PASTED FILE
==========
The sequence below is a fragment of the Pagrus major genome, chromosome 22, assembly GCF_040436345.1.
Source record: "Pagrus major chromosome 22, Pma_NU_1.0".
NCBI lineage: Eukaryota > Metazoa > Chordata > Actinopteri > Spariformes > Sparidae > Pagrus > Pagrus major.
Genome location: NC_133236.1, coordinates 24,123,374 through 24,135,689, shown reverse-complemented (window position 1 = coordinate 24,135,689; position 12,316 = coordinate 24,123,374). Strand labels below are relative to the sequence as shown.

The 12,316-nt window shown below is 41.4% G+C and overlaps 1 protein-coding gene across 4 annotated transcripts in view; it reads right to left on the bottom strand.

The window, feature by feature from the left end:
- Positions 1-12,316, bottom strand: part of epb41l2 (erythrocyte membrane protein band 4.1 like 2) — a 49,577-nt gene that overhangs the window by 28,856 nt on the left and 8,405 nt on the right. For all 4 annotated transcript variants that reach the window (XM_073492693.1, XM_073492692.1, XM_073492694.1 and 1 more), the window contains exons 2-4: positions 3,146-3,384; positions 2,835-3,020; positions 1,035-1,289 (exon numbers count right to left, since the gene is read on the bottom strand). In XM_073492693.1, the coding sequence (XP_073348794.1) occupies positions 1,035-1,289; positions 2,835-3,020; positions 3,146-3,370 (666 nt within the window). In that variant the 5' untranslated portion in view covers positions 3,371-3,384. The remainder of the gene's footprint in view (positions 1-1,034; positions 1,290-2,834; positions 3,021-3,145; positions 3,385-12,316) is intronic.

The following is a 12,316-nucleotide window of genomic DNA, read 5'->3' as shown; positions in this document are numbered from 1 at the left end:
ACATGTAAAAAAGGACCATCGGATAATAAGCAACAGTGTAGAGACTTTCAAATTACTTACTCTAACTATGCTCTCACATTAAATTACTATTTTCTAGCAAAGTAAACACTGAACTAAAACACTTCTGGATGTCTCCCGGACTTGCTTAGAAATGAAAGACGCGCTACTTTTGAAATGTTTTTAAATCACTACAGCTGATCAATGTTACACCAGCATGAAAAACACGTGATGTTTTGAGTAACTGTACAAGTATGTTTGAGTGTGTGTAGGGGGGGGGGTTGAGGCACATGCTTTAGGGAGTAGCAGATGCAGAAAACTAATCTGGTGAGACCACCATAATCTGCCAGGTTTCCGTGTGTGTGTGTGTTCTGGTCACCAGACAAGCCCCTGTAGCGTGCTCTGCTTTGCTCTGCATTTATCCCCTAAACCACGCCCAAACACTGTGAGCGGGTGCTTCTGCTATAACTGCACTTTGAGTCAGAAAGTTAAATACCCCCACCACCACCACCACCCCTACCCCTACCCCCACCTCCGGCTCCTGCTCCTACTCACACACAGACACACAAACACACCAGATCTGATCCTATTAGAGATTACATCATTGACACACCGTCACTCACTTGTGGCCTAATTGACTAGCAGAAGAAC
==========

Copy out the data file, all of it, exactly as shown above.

The sequence below is a fragment of the Pagrus major genome, chromosome 22, assembly GCF_040436345.1.
Source record: "Pagrus major chromosome 22, Pma_NU_1.0".
NCBI lineage: Eukaryota > Metazoa > Chordata > Actinopteri > Spariformes > Sparidae > Pagrus > Pagrus major.
Genome location: NC_133236.1, coordinates 24,123,374 through 24,135,689, shown reverse-complemented (window position 1 = coordinate 24,135,689; position 12,316 = coordinate 24,123,374). Strand labels below are relative to the sequence as shown.

The 12,316-nt window shown below is 41.4% G+C and overlaps 1 protein-coding gene across 4 annotated transcripts in view; it reads right to left on the bottom strand.

The window, feature by feature from the left end:
- Positions 1-12,316, bottom strand: part of epb41l2 (erythrocyte membrane protein band 4.1 like 2) — a 49,577-nt gene that overhangs the window by 28,856 nt on the left and 8,405 nt on the right. For all 4 annotated transcript variants that reach the window (XM_073492693.1, XM_073492692.1, XM_073492694.1 and 1 more), the window contains exons 2-4: positions 3,146-3,384; positions 2,835-3,020; positions 1,035-1,289 (exon numbers count right to left, since the gene is read on the bottom strand). In XM_073492693.1, the coding sequence (XP_073348794.1) occupies positions 1,035-1,289; positions 2,835-3,020; positions 3,146-3,370 (666 nt within the window). In that variant the 5' untranslated portion in view covers positions 3,371-3,384. The remainder of the gene's footprint in view (positions 1-1,034; positions 1,290-2,834; positions 3,021-3,145; positions 3,385-12,316) is intronic.

The following is a 12,316-nucleotide window of genomic DNA, read 5'->3' as shown; positions in this document are numbered from 1 at the left end:
ACATGTAAAAAAGGACCATCGGATAATAAGCAACAGTGTAGAGACTTTCAAATTACTTACTCTAACTATGCTCTCACATTAAATTACTATTTTCTAGCAAAGTAAACACTGAACTAAAACACTTCTGGATGTCTCCCGGACTTGCTTAGAAATGAAAGACGCGCTACTTTTGAAATGTTTTTAAATCACTACAGCTGATCAATGTTACACCAGCATGAAAAACACGTGATGTTTTGAGTAACTGTACAAGTATGTTTGAGTGTGTGTAGGGGGGGGGGTTGAGGCACATGCTTTAGGGAGTAGCAGATGCAGAAAACTAATCTGGTGAGACCACCATAATCTGCCAGGTTTCCGTGTGTGTGTGTGTTCTGGTCACCAGACAAGCCCCTGTAGCGTGCTCTGCTTTGCTCTGCATTTATCCCCTAAACCACGCCCAAACACTGTGAGCGGGTGCTTCTGCTATAACTGCACTTTGAGTCAGAAAGTTAAATACCCCCACCACCACCACCACCCCTACCCCTACCCCCACCTCCGGCTCCTGCTCCTACTCACACACAGACACACAAACACACCAGATCTGATCCTATTAGAGATTACATCATTGACACACCGTCACTCACTTGTGGCCTAATTGACTAGCAGAAGAAC